News Analysis: The Iranian boom

Following the removal of sanctions in Iran, what is the immediate impact on the hospitality industry, and what new opportunities does the Iranian tourism sector offer?

Experts say there is a need for at least 400 new hotels to cope with expected tourists
Experts say there is a need for at least 400 new hotels to cope with expected tourists

Iran is getting a lot of attention on a global scale; following sanctions being lifted from the country, several business opportunities have emerged, with hospitality coming under scrutiny.

Local Iranian businesses are now able to usher in a new era of trade relations, and attract investment opportunities. At a roundtable held by law firm CMS in conjunction with Colliers in Dubai, 50-year-old Iran Travel and Tourism Company’s managing director Mohsen Gharib presented several opportunities within the country’s tourism sector.

“Last year we welcomed four million visitors. The vision is to increase that number to 20 million in the next 10 years (by 2025). We foresee a requirement of 400 new hotels that need to be built in Iran in the coming decade to meet that goal,” Gharib said. Sources have revealed to Hotelier Middle East that Iran currently has between 700-900 operating hotels, albeit no official figure exists.

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“Along with Tehran, European tourists frequently visit Shemshak; Arabian tourists like to visit the Caspian coast and Mashhad attracts religious tourists. Whereas Persepolis is steeped in Iranian history as is the Ali-Sadr water cave. AccorHotels is the first company to recognise this opportunity having opened two hotels near the Tehran international airport,” added Gharib, whose company owns 60 hotels across Iran.

Christophe Landais, AccorHotel’s former Middle East COO for 15 years, was given charge of Iran’s development, and is now at the helm of operations in Tehran.

He said: “Iran has suddenly become the first choice for tourists and investors. We [Accor] have been observing the Iranian market for the last 12 years, and recently opened two hotels near the airport under the Ibis and Novotel brand names. We feel we can develop a large portion of the 400-odd hotels that’s required in the country.”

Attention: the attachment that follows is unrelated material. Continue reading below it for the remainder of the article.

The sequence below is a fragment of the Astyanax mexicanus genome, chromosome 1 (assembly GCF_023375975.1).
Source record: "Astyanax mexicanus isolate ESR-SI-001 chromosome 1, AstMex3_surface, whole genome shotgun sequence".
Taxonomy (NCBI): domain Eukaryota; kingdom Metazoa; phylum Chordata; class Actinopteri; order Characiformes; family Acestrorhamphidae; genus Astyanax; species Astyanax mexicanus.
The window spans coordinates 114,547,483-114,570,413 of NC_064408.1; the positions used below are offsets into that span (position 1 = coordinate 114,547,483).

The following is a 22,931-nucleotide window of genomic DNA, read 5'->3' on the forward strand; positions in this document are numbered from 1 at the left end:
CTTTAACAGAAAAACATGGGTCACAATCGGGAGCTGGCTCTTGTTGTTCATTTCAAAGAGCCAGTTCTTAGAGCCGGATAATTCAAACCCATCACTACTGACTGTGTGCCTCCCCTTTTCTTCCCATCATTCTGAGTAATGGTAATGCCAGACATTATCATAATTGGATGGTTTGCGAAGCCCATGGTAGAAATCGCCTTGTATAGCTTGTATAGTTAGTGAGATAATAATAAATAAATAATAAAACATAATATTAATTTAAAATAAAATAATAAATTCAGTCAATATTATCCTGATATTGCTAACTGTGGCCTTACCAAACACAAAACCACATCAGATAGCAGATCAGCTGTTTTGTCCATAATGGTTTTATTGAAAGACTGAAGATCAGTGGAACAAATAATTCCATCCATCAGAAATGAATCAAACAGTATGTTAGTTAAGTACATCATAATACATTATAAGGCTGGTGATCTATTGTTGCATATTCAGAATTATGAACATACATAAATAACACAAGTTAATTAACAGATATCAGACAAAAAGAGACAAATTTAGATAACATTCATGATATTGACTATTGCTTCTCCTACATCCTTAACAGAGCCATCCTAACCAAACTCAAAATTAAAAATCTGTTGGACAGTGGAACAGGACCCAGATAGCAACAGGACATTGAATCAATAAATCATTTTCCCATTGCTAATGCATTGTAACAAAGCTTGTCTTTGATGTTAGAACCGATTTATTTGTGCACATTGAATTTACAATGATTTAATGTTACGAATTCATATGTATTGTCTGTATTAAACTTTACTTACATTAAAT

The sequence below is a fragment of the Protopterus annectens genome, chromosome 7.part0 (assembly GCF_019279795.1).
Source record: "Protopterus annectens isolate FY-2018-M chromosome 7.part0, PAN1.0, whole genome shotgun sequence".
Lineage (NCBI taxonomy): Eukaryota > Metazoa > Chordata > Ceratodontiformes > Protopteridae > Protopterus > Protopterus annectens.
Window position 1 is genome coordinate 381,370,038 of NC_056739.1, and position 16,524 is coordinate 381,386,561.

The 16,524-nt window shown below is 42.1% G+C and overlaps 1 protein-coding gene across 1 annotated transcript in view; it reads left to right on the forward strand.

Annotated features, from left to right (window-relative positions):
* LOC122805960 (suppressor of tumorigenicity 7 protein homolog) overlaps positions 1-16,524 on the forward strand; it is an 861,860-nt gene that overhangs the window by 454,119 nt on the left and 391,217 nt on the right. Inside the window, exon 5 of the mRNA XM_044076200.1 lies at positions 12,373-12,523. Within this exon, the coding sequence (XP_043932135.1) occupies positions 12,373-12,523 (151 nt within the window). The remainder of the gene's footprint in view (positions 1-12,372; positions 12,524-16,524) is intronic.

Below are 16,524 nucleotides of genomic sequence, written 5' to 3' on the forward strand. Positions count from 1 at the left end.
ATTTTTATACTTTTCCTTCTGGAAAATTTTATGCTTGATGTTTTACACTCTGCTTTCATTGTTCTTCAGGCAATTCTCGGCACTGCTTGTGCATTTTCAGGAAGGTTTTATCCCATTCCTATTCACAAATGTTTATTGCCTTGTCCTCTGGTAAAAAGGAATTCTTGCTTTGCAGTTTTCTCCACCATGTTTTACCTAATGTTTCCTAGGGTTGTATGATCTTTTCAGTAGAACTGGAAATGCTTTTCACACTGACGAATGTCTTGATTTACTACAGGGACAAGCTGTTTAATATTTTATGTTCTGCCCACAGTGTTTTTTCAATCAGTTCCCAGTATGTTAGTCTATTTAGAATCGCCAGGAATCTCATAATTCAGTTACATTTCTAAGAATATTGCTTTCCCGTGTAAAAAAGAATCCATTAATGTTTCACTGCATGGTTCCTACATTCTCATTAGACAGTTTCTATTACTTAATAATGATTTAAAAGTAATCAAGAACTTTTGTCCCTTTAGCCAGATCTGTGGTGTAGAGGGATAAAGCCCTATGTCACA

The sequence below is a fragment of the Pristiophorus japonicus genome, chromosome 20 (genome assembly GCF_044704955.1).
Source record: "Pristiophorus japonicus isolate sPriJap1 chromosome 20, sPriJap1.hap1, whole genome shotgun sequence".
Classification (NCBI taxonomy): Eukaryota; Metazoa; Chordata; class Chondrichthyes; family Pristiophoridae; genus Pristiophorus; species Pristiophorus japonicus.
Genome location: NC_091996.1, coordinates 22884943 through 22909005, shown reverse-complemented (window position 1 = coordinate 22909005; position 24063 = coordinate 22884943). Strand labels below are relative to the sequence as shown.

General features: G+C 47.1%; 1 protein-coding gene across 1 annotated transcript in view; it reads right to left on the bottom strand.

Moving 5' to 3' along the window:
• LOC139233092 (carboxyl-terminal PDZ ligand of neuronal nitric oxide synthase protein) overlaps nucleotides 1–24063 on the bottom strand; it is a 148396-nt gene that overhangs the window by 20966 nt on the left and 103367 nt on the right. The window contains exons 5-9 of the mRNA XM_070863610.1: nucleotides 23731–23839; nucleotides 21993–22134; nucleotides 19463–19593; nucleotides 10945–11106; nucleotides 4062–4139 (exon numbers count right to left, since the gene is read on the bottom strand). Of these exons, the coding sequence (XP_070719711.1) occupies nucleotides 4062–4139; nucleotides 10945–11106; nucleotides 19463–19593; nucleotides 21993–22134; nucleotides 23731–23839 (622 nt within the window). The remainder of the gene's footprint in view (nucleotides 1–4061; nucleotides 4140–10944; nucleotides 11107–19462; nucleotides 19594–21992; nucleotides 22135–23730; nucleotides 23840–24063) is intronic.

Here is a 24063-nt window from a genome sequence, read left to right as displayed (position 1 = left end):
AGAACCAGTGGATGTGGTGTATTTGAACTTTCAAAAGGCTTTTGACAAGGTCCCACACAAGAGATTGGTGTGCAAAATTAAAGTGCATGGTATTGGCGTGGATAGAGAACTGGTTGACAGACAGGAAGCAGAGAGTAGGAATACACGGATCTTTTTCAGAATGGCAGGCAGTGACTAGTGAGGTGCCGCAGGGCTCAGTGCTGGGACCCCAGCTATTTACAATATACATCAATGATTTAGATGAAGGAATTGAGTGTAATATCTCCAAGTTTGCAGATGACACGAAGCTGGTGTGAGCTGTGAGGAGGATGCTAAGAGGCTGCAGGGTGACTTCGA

He added: “Quality hotels are lacking at the moment in Iran. Yes, there are five-star hotels, but they are not up to the mark of global standards, which is also the case with two-and three-star properties. That’s the reason we started with the Ibis and Novotel brands in Tehran.”

“Moreover, apart from Tehran there are a few key cities that are in immediate need of quality hotels. 25 million people are going through Mashhad to visit the holy shrine at the moment, but the official government statistic are much more,” Landais added.

He further predicted that many more mid-market hotels will go live.

However, raising finance is a crucial aspect in sanction-free Iran. A task that is not always an easy one, as destination management company Destinia found out. “We have noticed that the Iranian market is very different to other markets in the Middle East, which we were already familiar with. And investments require to follow a complex bureaucratic process and things don’t always move as quickly as we would like,” said Destinia Iran manager Saleh Zand.

Zand told Hotelier Middle East that the removal of sanctions did not have any direct bearing on operations: “It doesn’t affect us directly, but it definitely feels like things are moving in the right direction without any u-turns. It goes without saying that the lifting of the sanctions will be great for the country and its future development.”